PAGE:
Your divorce is costly enough without having to worry about being left with debt from your ex. If you're not careful, though, you could end up paying back money you never owed to begin with. Whether it's credit cards, a car loan or student loans, you need to know what to look out for to make sure you don't end up with unfair debt in your name.
When you end a marriage, you don't only divide assets. You also divide debts. Depending on when the debt was created, that could mean you're liable for debts your spouse took out.
In general, you can determine who will be responsible for debt following divorce based on when it was accrued. If you brought the debt into the marriage, you'll likely leave with that debt. After you're married, Texas considers your debts and assets community property. Any debts created during marriage are doled out to both spouses upon divorce.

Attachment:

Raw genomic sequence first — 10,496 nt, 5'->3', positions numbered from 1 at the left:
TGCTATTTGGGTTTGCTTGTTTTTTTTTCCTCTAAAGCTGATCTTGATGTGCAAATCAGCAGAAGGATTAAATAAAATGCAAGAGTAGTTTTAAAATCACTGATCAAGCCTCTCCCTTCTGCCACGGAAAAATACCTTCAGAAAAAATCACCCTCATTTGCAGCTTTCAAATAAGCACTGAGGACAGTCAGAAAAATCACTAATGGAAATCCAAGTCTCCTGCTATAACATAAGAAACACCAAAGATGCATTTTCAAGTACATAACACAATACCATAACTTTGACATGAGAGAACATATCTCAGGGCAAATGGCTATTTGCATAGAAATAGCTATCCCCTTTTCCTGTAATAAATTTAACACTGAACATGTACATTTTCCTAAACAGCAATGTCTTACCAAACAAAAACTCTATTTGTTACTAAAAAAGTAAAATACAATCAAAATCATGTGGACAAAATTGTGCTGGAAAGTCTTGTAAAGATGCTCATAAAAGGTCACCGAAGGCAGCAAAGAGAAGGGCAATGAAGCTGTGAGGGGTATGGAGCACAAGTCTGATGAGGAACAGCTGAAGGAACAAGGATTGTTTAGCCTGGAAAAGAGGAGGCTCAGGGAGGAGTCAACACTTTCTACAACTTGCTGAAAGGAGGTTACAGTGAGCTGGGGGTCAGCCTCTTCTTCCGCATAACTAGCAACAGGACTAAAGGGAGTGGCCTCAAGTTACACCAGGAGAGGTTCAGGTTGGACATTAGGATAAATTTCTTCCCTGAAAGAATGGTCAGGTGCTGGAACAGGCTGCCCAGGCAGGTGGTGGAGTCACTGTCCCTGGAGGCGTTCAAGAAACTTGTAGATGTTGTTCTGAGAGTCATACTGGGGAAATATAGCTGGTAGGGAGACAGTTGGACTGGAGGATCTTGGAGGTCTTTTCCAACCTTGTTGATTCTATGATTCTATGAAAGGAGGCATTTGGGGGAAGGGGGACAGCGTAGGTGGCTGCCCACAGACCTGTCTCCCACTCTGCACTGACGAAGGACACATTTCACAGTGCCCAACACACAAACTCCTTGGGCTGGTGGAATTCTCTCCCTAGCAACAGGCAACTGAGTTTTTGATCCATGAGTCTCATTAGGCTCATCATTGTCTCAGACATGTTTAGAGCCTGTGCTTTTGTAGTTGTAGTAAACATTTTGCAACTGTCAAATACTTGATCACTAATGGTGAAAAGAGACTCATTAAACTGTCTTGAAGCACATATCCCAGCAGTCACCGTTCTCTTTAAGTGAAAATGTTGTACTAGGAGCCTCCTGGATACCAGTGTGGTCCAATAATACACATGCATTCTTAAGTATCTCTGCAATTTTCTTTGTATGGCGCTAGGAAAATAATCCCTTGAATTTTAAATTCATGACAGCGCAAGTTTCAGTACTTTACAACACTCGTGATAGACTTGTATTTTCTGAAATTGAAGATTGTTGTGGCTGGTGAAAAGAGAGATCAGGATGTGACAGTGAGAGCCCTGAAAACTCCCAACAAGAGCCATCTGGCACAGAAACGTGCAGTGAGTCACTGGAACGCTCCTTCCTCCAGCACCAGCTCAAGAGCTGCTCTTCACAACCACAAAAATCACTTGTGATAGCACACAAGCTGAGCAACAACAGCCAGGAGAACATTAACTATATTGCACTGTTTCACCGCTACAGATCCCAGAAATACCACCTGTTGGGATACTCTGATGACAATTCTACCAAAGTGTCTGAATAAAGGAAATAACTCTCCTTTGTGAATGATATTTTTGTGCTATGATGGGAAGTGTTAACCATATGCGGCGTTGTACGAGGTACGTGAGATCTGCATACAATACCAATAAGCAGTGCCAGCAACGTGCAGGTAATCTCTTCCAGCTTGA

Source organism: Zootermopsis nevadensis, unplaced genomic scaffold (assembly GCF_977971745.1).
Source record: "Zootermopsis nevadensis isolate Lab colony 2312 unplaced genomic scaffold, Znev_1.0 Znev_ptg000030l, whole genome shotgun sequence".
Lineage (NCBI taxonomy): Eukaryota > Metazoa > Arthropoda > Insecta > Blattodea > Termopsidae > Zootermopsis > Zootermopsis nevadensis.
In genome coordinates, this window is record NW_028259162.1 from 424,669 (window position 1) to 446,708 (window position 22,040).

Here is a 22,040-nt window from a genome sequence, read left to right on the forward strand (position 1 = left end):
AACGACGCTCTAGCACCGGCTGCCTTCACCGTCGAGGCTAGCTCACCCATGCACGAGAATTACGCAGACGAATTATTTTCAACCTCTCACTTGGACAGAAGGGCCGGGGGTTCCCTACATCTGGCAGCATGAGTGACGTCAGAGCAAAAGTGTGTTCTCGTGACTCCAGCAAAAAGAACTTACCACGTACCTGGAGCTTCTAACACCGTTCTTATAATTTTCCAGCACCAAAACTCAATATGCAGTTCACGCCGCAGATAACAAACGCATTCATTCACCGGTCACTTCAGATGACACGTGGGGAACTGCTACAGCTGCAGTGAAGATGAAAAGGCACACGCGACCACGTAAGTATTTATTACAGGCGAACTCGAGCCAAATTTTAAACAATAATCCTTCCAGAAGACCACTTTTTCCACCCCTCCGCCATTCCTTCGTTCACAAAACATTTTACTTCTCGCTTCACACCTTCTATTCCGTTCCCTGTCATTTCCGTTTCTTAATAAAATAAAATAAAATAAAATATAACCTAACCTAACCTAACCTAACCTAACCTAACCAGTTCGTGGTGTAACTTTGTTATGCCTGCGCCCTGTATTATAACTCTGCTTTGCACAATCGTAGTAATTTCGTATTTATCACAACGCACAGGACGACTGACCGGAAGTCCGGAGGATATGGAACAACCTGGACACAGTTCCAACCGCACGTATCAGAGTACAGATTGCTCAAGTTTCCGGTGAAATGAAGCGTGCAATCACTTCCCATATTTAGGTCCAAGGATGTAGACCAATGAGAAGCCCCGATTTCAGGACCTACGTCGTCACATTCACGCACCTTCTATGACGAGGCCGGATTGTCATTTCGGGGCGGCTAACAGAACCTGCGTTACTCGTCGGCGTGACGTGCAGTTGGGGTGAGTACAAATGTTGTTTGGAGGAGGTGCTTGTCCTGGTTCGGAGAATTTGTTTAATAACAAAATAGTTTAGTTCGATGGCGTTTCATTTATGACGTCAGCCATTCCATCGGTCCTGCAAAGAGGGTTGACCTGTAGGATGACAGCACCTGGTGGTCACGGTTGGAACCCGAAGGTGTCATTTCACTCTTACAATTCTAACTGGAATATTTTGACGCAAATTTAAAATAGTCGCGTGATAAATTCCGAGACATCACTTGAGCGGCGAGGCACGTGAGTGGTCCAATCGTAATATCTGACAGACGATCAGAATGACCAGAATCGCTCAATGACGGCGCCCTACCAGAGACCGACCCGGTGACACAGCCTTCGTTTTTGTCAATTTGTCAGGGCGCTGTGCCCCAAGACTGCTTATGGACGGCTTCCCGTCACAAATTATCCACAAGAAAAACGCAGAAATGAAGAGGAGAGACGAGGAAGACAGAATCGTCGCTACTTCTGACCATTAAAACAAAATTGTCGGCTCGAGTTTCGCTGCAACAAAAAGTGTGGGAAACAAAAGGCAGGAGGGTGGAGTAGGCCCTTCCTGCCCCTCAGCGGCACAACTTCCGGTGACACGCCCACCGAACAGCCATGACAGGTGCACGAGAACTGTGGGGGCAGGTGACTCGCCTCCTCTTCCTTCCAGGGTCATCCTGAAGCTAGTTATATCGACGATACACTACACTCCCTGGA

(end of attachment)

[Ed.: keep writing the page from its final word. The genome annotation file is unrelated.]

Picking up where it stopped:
Fortunately, that doesn't mean you'll automatically end up with your ex-spouse's debts. If you and your ex can agree on how much each of you can pay or on who will pay which debt, then a judge can sign off on that agreement for you. Likewise, if you can't agree, you can take your disagreement to court and allow a judge to decide on who should pay back the debt.
Remember, even if you're not supposed to have to pay anything back, if you have debts in both your spouse's and your name, a settlement agreement won't help you if he or she defaults on the payments. Your attorney can help you find ways to reduce your likelihood of liability to avoid this, like by moving all debts into a single person's name. Our site has more information.